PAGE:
An Italian leftist politician, Enrico Letta, was nominated to be the new prime minister on Wednesday, bringing to an end a bitter two-month deadlock on forming a new government with the imminent launch of a coalition between right, centre and left.
Letta said many Italians were "suffering" from the economic crisis and promised to tackle job losses, company closures, growing poverty as well as the lack of opportunity for young people.
"This is an enormous and unacceptable emergency," the 46-year-old told reporters at the presidential palace in Rome after receiving a formal nomination from President Giorgio Napolitano.
Letta, a pro-European, also said that as premier he would "strongly commit to a change of course for European policies too focused on austerity, which is no longer enough".
A three-time minister and moderate left-winger, Letta will have to work hard to restore public confidence in politics and bring together the bickering parties which have held up a government deal.
In a highly unusual move, Pope Francis called Napolitano after the nomination to congratulate him.
"You have been an example to me Mister President," he was quoted as saying.
"Your conduct has exemplified the fundamental principle of working together," he said.
"I am moved by your decision," Francis said.
After months of political deals, betrayals and empty promises, long-suffering Italians said they were relieved Napolitano had elected an experienced though fresh-faced figure.
"He is a good compromise between the old and new guard. All eyes are on him now to see if he can pull Italy out of the crisis," said Clelia Giordano, a 63-year-old piano teacher walking in central Rome.
The nominee will begin a series of meetings with political parties on Thursday to form his coalition government, which is expected to be fully installed by the end of the week.
The right's Silvio Berlusconi has already demanded that the new government refund an unpopular housing tax in exchange for its support, and Letta's own party may also prove a problematic coalition partner.
The Democratic Party (PD) has been unwilling to countenance working with the right, and its former chairwoman, Rosy Bindi, said this week that it was not Letta's time to be prime minister.
Franco Pavoncello, political science professor at Rome's John Cabot University, said the parties could take tough negotiating stances in the consultations but would essentially support Letta.
"There is willingness among practically all the parties to give Letta a chance to succeed. They know well that otherwise the political crisis risks deepening further," he said.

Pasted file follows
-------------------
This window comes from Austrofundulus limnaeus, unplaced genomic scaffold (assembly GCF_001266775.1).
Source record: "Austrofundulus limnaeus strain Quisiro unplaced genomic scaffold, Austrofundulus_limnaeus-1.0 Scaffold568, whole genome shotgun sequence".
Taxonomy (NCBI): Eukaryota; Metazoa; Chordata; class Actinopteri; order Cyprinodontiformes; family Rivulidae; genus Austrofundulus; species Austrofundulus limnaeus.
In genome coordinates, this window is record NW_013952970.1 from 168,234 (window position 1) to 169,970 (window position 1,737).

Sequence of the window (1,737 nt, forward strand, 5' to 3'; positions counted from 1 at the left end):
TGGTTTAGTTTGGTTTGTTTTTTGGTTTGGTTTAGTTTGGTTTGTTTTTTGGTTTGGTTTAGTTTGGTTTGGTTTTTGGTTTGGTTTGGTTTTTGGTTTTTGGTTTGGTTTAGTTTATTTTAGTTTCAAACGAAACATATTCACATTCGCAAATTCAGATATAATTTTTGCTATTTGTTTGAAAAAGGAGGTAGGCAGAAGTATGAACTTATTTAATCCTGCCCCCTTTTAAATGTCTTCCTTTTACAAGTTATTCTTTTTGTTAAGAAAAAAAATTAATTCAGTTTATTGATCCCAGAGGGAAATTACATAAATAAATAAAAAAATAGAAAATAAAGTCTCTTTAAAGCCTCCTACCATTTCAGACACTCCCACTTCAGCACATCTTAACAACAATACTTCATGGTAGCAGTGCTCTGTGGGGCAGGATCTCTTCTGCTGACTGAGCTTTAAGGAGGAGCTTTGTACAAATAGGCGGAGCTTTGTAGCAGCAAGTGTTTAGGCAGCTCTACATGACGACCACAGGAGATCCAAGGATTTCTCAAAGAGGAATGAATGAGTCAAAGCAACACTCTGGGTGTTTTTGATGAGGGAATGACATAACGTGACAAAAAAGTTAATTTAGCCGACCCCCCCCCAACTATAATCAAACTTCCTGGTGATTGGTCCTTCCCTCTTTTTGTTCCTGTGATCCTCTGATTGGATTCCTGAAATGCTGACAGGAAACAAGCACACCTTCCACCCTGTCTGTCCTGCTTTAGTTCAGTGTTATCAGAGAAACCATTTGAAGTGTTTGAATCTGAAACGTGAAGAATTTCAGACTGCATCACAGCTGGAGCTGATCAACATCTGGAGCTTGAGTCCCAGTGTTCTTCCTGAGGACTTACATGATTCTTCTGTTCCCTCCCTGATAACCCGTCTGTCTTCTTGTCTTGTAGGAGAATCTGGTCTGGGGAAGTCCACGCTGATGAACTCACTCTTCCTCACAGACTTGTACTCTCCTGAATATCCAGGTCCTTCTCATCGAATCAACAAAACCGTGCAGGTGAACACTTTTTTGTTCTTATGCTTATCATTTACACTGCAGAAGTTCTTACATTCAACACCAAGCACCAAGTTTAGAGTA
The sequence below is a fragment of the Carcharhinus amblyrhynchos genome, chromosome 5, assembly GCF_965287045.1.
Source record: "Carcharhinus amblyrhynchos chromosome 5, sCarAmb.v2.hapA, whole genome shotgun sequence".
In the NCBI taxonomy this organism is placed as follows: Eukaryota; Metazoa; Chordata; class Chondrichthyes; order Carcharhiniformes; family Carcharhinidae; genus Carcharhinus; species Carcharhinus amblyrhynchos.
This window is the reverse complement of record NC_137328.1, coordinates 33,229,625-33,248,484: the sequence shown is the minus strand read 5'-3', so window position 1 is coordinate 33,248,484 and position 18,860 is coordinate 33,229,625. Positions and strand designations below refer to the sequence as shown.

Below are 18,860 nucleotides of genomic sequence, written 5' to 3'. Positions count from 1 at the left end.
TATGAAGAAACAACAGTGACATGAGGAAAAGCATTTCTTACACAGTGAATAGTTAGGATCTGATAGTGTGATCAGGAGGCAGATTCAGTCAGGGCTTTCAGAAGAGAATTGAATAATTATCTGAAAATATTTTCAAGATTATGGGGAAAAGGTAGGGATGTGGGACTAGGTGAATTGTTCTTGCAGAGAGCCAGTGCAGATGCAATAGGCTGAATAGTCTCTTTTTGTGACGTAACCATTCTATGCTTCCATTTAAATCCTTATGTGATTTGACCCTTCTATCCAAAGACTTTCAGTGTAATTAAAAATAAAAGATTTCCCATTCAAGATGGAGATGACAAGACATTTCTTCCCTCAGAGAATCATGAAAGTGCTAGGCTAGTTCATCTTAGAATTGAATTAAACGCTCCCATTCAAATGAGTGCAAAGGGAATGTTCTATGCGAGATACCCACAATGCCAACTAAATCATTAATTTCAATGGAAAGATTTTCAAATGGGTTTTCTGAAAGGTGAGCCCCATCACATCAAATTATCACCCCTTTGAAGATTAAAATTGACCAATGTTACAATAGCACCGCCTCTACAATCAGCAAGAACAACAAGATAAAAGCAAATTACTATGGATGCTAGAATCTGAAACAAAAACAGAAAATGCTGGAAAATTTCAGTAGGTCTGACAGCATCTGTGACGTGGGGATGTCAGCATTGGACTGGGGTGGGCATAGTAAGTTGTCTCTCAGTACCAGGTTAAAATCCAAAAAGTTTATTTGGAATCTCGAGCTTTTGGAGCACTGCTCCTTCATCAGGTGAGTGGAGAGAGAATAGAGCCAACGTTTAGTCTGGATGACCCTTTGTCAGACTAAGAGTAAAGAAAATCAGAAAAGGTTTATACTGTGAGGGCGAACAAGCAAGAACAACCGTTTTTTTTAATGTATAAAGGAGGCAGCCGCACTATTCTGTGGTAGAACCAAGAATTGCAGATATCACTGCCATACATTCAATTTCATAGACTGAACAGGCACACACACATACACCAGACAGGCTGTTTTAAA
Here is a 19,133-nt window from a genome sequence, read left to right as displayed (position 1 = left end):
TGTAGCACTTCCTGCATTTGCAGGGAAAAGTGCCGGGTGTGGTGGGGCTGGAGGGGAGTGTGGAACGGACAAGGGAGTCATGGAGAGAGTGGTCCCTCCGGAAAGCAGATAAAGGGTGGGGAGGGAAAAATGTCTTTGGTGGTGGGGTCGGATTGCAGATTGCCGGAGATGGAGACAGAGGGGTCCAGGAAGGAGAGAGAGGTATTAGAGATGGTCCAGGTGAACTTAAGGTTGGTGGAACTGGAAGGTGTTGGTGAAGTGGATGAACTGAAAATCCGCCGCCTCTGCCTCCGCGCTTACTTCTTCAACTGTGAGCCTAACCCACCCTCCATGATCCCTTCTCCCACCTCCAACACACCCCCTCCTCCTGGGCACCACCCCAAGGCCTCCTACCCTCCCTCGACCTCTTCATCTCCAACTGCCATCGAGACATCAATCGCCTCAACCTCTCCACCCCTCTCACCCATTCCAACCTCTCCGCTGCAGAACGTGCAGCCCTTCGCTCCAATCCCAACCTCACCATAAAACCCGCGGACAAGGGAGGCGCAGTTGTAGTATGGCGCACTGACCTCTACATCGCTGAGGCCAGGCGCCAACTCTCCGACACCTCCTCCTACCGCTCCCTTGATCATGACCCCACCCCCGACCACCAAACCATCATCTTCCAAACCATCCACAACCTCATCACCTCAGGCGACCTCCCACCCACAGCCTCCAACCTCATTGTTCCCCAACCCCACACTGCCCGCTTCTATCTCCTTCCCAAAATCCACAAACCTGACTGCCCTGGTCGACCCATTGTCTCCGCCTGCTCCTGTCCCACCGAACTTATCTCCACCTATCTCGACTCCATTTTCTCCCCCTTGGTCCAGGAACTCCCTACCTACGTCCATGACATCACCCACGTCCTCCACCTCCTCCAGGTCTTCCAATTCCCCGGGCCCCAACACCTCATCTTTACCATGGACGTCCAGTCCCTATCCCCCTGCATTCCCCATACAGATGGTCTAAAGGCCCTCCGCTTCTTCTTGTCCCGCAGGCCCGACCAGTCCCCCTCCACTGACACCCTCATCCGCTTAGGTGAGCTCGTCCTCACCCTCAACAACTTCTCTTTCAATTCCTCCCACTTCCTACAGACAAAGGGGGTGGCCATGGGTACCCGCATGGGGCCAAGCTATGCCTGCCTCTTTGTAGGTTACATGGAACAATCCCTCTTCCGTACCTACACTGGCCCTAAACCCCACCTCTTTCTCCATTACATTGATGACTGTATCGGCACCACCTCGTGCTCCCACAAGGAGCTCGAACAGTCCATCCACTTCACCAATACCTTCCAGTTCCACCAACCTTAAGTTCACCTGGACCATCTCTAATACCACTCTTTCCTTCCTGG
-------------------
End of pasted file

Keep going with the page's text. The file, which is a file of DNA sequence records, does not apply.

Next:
Financial experts welcomed the nomination but warned the new government may not last, with analysts from French investment bank Natixis and British lender Barclays forecasting a return to the polls next year.
Italian stocks fell sharply after the nomination announced, although they recovered later in the day and finished the session 0.44 percent higher.
Letta, who became Italy's youngest ever minister in 1998, set himself apart by arriving for the nomination meeting at the wheel of his own car -- an Italian-branded Fiat and a rarity in a country where politicians are usually chauffeur-driven.
"We need to regain credibility. We need a different kind of Italian politics," he said after his nomination, promising reform a controversial electoral law blamed for much of the current mess.
The eurozone's third largest economy has been mired in a political crisis ever since a general election in February in which the centre-left won but did not have an overall parliamentary majority.
The gridlock has spooked European capitals and investors had warned that prolonged uncertainty could lead to instability on the financial markets for a recession-ravaged economy that is struggling to keep its public finances in check.
The combination of right, centre and left mirrors the loose alliance that backed Mario Monti's outgoing government until Berlusconi pulled his party's support for it in December, precipitating early elections.
The PD has been badly divided since the inconclusive result of the February 24-25 polls and its entire leadership resigned on Friday following a rebellion within party ranks.
The Five Star Movement, a new protest party that won a quarter of the vote and came third in the elections, said it would be in opposition.
The movement's leader, ex-comedian Beppe Grillo, slammed Letta's nomination, accusing the leftist of being in league with his shadowy uncle Gianni Letta, Berlusconi's long-standing right-hand man.
Monti's government remains in office until a new one is formed but it has only interim powers.
The former EU commissioner welcomed the nomination, saying that Letta would "consolidate Italy's credibility internationally".